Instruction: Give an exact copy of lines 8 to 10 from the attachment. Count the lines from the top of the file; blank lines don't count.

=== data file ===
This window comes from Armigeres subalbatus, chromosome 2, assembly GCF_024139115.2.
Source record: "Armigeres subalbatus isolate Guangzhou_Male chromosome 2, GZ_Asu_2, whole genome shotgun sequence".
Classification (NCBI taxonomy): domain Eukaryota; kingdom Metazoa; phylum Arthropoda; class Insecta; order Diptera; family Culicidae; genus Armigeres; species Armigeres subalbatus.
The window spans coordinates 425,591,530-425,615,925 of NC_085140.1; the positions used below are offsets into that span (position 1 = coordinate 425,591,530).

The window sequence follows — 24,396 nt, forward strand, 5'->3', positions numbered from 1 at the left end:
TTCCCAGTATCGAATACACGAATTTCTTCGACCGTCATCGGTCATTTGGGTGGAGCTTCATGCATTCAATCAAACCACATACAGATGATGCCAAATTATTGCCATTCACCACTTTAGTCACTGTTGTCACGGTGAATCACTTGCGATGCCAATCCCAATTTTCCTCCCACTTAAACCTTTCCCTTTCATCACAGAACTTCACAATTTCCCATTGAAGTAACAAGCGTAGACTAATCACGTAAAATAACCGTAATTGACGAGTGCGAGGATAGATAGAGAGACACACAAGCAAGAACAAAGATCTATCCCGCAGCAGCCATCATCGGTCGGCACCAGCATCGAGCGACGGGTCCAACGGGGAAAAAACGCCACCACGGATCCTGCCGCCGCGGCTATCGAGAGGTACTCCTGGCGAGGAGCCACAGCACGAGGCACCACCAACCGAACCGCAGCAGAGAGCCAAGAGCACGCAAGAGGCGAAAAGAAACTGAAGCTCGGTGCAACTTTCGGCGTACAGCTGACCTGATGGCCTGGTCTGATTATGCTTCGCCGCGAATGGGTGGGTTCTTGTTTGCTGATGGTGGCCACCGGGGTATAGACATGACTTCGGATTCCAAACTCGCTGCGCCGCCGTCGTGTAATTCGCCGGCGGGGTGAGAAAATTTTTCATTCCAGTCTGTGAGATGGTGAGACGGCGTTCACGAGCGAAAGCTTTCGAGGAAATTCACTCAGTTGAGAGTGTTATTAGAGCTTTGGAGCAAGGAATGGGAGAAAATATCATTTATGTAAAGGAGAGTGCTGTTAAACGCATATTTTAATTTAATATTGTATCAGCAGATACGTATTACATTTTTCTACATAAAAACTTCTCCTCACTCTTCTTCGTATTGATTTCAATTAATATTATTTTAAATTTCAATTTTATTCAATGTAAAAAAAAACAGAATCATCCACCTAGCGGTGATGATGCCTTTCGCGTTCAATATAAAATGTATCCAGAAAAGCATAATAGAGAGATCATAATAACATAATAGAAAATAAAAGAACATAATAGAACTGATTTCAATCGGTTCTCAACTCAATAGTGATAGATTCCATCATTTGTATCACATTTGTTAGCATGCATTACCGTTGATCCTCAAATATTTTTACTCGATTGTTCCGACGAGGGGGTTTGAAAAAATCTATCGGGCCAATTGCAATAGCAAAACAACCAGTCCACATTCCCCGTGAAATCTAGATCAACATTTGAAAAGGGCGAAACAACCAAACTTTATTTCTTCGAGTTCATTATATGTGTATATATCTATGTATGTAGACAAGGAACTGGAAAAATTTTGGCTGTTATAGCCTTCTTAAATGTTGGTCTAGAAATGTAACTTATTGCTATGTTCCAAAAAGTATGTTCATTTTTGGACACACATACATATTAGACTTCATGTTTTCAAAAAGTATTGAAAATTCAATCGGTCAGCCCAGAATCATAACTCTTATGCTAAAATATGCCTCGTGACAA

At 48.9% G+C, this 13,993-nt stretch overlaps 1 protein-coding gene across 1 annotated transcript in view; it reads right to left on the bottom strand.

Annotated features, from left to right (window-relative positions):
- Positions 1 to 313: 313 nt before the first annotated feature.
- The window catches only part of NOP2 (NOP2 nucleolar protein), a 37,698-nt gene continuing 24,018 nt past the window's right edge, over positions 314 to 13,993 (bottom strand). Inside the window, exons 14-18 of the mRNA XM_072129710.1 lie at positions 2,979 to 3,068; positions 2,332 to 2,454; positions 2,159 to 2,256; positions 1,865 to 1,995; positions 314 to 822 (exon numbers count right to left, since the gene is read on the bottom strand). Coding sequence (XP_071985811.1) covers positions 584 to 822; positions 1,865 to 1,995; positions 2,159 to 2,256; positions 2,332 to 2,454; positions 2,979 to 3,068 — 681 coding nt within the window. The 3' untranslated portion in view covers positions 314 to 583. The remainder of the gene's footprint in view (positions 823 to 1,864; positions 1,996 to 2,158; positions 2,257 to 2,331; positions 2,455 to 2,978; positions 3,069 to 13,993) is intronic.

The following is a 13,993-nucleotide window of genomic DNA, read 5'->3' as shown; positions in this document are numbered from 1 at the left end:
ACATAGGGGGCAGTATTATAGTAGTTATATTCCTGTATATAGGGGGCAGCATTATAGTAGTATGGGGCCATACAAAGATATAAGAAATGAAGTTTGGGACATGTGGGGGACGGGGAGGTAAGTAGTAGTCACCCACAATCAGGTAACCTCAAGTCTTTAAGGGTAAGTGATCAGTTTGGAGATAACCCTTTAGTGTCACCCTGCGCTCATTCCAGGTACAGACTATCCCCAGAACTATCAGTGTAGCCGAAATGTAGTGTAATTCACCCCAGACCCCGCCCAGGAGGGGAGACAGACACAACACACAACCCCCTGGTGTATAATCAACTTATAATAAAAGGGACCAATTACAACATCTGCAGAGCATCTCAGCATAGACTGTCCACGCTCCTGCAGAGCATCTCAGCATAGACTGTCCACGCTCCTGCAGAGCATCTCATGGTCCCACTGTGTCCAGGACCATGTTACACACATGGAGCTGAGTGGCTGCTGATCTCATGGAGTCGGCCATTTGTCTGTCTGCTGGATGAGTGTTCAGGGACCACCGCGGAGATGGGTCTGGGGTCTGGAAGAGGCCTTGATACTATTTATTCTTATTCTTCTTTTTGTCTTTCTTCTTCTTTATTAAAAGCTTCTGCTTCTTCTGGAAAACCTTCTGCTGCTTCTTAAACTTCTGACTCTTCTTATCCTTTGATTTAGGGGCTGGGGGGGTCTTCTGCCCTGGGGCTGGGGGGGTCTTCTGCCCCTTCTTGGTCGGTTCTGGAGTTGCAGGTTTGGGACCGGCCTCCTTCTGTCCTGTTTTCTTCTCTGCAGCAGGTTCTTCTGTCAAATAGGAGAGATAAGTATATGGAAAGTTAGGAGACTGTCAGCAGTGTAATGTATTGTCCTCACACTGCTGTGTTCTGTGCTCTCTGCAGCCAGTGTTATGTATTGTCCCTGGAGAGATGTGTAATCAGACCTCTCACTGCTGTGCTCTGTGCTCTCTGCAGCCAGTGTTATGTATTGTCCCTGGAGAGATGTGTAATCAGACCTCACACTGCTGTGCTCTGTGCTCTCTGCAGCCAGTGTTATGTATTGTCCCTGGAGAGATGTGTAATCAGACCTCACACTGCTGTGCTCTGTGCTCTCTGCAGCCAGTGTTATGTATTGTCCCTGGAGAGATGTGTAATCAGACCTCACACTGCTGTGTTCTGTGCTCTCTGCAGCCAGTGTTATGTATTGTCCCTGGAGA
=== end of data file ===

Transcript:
Annotated features, from left to right (window-relative positions):
- Positions 1 to 313: 313 nt before the first annotated feature.
- The window catches only part of NOP2 (NOP2 nucleolar protein), a 37,698-nt gene continuing 24,018 nt past the window's right edge, over positions 314 to 13,993 (bottom strand). Inside the window, exons 14-18 of the mRNA XM_072129710.1 lie at positions 2,979 to 3,068; positions 2,332 to 2,454; positions 2,159 to 2,256; positions 1,865 to 1,995; positions 314 to 822 (exon numbers count right to left, since the gene is read on the bottom strand). Coding sequence (XP_071985811.1) covers positions 584 to 822; positions 1,865 to 1,995; positions 2,159 to 2,256; positions 2,332 to 2,454; positions 2,979 to 3,068 — 681 coding nt within the window. The 3' untranslated portion in view covers positions 314 to 583. The remainder of the gene's footprint in view (positions 823 to 1,864; positions 1,996 to 2,158; positions 2,257 to 2,331; positions 2,455 to 2,978; positions 3,069 to 13,993) is intronic.